(2)  The amendment establishes income limits of $125,000 for an individual or $225,000 for a couple for both credits.

(3)  The cost of the home being purchased cannot exceed $800,000 for both categories in order to be eligible for the credit. 

(4)  “Move up” buyers (an individual or his/her spouse, if married) are qualified if he/she “has owned and used the same residence as such individual’s principal residence for any 5-consecutive-year period during the 8-year period ending on the date of the purchase of a subsequent principal residence.”

For purchases made in 2010, taxpayers would be able to claim the credit on their 2009 income tax return. Homebuyers would not have to repay the credit, provided the home remains their principal residence for 36 months after the purchase date. However, this recapture provision would not apply in the case of a member of the Armed Forces, military intelligence or Foreign Service who is on qualified official extended duty. In addition, members of the military who have been deployed overseas for 90 days or more in 2008 or 2009 would have until April 30, 2011, to claim the homebuyer tax credit.

The amendment also includes anti-fraud language that gives the IRS the authority to do greater oversight during the processing of the return rather than waiting for an audit situation. The amendment requires the taxpayer claiming the credit to be 18 or older and requires a HUD-1 settlement statement to be attached when claiming the credit.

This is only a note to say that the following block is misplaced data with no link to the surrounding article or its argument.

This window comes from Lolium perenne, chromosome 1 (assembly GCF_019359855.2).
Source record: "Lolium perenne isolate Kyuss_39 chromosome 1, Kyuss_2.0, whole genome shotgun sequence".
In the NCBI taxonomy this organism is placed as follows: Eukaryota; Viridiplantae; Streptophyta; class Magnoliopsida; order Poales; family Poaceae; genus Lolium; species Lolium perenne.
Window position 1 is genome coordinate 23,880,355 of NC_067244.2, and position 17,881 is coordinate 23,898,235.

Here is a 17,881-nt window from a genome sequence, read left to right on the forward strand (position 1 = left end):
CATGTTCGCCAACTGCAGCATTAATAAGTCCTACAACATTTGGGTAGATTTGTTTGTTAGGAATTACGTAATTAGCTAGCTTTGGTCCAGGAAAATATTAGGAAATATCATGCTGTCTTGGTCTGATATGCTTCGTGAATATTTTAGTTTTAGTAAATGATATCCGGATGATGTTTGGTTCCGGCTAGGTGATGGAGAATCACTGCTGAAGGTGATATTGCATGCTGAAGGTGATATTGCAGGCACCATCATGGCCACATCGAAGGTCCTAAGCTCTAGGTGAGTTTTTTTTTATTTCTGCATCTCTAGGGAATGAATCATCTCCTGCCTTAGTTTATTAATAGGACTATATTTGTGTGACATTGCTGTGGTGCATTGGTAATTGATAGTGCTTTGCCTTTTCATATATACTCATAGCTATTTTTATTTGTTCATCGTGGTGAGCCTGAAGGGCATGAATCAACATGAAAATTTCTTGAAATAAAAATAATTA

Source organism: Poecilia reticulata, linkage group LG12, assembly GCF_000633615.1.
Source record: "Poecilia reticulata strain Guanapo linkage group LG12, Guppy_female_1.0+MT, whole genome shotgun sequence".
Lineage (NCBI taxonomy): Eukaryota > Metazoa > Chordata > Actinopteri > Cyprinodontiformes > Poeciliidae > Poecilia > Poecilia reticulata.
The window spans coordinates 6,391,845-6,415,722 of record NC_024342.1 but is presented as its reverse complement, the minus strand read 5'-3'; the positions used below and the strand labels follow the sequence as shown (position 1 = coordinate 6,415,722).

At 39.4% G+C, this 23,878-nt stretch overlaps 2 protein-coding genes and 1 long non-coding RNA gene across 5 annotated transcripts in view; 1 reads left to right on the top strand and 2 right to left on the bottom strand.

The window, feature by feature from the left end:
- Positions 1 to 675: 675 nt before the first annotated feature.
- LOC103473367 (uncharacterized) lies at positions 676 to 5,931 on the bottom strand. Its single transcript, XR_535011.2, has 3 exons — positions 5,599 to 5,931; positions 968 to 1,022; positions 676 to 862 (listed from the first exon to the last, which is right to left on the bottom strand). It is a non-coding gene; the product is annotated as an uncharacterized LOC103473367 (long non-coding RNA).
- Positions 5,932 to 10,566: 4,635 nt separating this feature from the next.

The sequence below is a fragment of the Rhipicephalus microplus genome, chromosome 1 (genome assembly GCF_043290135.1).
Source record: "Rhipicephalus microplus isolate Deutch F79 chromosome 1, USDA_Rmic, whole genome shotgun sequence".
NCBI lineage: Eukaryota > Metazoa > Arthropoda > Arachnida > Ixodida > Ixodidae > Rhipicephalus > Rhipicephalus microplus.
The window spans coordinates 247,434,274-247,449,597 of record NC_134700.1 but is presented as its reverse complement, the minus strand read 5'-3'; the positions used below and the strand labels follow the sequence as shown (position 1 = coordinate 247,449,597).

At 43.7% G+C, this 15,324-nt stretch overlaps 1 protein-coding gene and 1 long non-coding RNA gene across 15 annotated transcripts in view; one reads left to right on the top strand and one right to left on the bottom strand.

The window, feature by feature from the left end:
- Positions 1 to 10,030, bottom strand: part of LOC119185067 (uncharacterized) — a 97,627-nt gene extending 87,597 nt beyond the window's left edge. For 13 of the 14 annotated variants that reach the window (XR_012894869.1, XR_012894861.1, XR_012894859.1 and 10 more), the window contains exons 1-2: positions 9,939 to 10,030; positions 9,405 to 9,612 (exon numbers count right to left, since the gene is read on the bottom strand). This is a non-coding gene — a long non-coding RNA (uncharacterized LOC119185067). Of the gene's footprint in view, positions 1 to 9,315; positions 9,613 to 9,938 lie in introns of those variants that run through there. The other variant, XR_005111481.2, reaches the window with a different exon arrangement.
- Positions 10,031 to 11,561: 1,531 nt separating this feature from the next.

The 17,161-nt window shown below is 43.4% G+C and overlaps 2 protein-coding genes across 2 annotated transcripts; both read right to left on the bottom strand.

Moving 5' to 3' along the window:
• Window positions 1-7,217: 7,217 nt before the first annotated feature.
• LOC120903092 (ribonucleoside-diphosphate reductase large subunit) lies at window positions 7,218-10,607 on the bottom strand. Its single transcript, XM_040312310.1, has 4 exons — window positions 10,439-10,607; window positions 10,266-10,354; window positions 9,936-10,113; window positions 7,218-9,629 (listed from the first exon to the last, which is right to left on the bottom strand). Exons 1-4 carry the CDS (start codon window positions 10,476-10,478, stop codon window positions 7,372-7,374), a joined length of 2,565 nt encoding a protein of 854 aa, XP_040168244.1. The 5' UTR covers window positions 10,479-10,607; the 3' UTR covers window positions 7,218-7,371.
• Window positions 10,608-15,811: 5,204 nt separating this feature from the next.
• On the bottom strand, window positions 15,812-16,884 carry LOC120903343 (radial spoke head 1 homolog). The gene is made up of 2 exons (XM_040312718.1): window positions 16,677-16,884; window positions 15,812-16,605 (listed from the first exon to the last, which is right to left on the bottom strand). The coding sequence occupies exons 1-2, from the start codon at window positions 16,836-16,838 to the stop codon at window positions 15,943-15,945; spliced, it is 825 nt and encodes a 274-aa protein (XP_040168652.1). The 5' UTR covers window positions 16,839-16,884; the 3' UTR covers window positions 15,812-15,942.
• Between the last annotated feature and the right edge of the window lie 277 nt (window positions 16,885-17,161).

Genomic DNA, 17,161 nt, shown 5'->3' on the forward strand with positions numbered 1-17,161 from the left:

Do I have to give the buyer my furniture?

February 11, 2010

It is a good idea to begin this conversation with your agent before your property hits the market.  There are laws on the books about what is a fixture: “The California legislature has declared that a thing is affixed to the land when it is attached and imbedded into a wall permanently by means of cement, plaster, nails, bolts and screws is a fixture.  Also, it is affixed to the land so as to be regarded as a permanent part of it, such as a building, a tree or bridge, as well as anything that is similarly affixed to an already affixed object such as the doors of a building, or permanently installed cabinets, or built-in appliances”.   California Department of Real Estate Reference Guide.

So how does this affect you?  You may have a lovely chandelier in your dining room that was given to you by a family member and it holds strong sentimental value, the best advice is to remove it and put another one in its place.  Invariably the new buyer will want what you want.  You should have your agent insert the exclusion in your contract with your agent and in the MLS.  I have had buyers ask for flat screen TV’s, patio furniture (a lot of furniture), bar stools, furniture, fish in the coy pond.  Jokingly, some buyer’s upon first seeing the house may ask for the family pet or that fantastic car in driveway.   The most common requests are for the refrigerator, washer, dryer and stove, and sometimes fireplace equipment, which may match the fireplace screen. Some refrigerators and stoves are built-in, or built as part of the structure, and it would damage framing around these items to remove them.   I had one transaction in 22 years where the lender disallowed the transfer of the washer, dryer and ‘frig, and considered them personal property.  All we had to do was remove the items from the contract.  If there are a number of items, for instance, a house full of furniture, the lender may ask for it to be taken out of the contract as they lend on real estate and not personal property.  Some buyers offer to buy some of the seller’s personal items.